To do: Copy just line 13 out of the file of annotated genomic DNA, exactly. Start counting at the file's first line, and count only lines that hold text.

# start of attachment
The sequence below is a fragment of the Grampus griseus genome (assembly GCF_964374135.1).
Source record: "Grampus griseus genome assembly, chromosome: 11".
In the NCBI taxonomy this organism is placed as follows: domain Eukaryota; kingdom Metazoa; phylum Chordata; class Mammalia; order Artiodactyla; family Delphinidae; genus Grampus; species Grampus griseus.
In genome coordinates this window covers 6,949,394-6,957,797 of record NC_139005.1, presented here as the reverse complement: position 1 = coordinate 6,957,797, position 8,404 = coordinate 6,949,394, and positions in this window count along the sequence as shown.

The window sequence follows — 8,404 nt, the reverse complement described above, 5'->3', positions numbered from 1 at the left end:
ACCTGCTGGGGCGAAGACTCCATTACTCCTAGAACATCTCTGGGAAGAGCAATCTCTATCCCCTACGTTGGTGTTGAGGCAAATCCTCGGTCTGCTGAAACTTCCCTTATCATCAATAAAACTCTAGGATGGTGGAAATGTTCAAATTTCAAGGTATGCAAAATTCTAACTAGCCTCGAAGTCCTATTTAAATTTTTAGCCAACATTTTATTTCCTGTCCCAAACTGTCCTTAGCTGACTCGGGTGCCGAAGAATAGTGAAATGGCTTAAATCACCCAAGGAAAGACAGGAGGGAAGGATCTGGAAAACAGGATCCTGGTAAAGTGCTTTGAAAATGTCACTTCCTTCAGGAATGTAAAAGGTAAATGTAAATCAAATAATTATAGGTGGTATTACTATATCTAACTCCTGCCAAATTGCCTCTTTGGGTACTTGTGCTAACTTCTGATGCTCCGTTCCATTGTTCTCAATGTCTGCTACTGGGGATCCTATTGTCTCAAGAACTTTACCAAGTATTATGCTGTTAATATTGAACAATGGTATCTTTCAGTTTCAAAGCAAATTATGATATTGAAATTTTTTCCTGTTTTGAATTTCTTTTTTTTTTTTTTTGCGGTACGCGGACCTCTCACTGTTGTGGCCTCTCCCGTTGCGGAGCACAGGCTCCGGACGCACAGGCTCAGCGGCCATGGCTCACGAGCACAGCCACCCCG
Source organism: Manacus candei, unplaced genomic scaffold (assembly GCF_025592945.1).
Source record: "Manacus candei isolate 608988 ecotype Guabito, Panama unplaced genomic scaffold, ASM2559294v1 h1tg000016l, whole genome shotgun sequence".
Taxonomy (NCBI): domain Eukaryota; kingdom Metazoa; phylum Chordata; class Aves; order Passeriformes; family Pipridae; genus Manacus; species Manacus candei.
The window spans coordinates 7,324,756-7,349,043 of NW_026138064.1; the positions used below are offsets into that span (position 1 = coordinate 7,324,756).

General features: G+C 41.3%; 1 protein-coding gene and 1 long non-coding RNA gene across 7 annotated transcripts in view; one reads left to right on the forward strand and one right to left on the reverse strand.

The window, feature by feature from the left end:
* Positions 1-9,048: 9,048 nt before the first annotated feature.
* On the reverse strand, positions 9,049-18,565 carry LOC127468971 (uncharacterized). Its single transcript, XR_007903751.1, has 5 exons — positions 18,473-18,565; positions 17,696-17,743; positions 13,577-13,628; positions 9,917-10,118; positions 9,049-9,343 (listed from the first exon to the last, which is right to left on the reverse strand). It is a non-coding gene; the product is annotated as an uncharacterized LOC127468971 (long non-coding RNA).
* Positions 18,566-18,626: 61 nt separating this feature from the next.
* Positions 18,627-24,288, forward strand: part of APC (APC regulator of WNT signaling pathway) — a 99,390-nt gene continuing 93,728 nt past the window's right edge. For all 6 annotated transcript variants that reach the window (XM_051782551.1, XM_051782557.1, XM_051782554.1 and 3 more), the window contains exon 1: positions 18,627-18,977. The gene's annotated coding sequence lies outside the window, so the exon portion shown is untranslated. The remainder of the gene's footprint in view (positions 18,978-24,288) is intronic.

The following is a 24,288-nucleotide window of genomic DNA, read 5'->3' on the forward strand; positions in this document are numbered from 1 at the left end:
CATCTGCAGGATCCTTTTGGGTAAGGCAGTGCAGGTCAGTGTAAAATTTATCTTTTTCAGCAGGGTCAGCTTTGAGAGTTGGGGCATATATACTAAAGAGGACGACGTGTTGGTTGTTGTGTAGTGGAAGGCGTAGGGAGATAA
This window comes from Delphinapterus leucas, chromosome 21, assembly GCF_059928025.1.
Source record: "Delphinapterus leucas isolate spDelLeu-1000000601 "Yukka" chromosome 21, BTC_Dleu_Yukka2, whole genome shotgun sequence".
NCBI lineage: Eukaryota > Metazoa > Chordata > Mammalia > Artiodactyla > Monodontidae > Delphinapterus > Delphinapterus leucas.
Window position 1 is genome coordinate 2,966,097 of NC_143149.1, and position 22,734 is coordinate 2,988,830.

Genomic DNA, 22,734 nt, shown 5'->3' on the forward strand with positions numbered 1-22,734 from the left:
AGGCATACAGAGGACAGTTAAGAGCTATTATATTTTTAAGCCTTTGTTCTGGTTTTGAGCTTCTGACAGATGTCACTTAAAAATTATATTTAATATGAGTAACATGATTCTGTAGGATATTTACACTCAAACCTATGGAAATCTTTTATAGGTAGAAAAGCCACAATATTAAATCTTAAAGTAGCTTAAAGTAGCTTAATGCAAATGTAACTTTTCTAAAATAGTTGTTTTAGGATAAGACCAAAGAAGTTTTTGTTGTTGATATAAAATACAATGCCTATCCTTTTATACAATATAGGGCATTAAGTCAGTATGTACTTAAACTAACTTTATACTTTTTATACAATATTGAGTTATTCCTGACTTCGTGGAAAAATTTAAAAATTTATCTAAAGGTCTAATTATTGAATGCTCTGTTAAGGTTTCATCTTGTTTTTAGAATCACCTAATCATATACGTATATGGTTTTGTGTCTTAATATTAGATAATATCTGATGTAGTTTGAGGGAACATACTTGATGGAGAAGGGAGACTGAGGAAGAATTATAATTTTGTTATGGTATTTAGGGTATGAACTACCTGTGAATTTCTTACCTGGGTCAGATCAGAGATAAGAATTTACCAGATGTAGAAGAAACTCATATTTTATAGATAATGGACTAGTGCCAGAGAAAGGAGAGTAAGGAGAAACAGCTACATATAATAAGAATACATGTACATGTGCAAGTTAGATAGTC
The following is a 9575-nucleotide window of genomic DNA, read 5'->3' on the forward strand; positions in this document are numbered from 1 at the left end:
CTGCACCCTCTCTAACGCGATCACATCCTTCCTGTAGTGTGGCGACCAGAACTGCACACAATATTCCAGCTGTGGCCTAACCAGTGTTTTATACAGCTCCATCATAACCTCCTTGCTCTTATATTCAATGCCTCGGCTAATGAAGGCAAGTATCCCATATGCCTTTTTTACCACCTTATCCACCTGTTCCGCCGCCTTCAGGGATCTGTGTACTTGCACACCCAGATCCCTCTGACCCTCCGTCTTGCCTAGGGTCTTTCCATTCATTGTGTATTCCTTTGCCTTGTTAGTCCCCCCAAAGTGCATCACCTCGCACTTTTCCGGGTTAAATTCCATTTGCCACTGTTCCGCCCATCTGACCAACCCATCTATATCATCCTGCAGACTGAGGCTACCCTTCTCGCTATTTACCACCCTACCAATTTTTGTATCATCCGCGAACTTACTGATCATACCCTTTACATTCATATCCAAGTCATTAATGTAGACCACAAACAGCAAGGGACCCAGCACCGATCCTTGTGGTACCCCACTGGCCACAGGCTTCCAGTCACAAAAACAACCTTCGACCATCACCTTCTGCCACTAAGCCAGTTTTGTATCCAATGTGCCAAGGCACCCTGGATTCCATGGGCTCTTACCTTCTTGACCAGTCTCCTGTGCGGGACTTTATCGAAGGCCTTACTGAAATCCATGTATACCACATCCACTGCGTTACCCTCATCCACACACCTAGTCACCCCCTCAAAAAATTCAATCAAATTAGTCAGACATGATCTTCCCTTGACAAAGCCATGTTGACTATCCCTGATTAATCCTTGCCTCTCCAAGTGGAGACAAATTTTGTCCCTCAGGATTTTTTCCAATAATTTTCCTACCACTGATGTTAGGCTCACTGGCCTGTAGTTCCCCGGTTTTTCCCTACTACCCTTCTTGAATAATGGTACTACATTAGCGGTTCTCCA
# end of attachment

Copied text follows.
* Positions 1-9,048: 9,048 nt before the first annotated feature.